Passing control of the family farm (1)

Succession planning needs careful thought by farming families.  An orderly transition brings many benefits but the process has risks and needs specialised professional advice.

Typical situation

Usually, farming children leave school early and toil on the family farm for most of their working lives, but then many become frustrated or embittered when the process of next-generation farming succession bogs down, or worse still, is “off the table” for discussion.

The parents’ problem

Farming parents are faced with a number of dilemmas:

  • More than one farming child – will the property support everyone?
  • Concerns about spouses and potential marriage breakdown.
  • Personal concerns about income, and a place to live, in retirement.
  • Providing for non-farming children – is there enough?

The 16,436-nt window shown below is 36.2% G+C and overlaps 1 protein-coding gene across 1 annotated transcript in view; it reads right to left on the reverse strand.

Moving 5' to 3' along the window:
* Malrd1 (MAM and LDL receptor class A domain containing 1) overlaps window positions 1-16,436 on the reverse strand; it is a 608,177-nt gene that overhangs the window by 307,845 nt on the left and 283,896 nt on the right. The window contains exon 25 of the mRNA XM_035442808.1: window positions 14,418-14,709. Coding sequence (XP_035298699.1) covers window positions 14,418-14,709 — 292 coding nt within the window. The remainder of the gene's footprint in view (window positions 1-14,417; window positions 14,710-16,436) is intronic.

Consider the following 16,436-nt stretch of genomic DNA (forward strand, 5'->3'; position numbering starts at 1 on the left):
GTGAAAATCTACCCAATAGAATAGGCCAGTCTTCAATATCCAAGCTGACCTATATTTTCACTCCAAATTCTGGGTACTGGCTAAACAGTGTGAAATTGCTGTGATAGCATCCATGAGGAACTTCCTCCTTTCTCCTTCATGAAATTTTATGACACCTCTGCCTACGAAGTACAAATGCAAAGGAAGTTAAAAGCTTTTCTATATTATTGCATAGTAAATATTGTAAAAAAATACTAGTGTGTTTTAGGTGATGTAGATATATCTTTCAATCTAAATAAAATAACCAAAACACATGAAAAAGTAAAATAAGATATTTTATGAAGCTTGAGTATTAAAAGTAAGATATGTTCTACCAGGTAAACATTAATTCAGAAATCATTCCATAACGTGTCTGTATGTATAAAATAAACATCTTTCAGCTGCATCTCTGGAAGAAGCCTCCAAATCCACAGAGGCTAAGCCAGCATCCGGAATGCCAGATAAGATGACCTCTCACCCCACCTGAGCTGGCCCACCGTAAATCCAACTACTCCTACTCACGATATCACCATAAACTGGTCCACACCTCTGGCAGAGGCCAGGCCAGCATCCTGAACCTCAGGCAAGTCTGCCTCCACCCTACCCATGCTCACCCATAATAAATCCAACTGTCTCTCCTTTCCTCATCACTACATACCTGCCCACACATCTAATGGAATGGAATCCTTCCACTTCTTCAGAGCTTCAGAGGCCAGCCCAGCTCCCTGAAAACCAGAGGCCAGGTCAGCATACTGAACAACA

The opposing view

Farming children have:

  • A sense of entitlement.
  • Usually, a wish to discuss the matter openly.
  • Unhappiness about the speed of change.
  • Often, frustration at the delay in passing of control.

The solution?

Whilst not every farming succession problem is soluble, happily most can be resolved with mutual goodwill, a willingness to openly discuss the issues, and a commitment by all parties to achieve a fair and equitable outcome.

How can Fleming Muntz help?

At Fleming Muntz we have lawyers who are skilled in negotiating farming succession, the processes involved, and the pitfalls to avoid.
We are proud to be a firm of choice for other professionals, in dealing with this specialised area, and will gladly act for farming families in their succession planning without disturbing their existing solicitor relationship.
Please contact us if we can be of assistance to you or your farming clients.

Important fine print

This update is for general information only. It is not a complete guide to the area of law. Competent advice should be obtained before taking any action.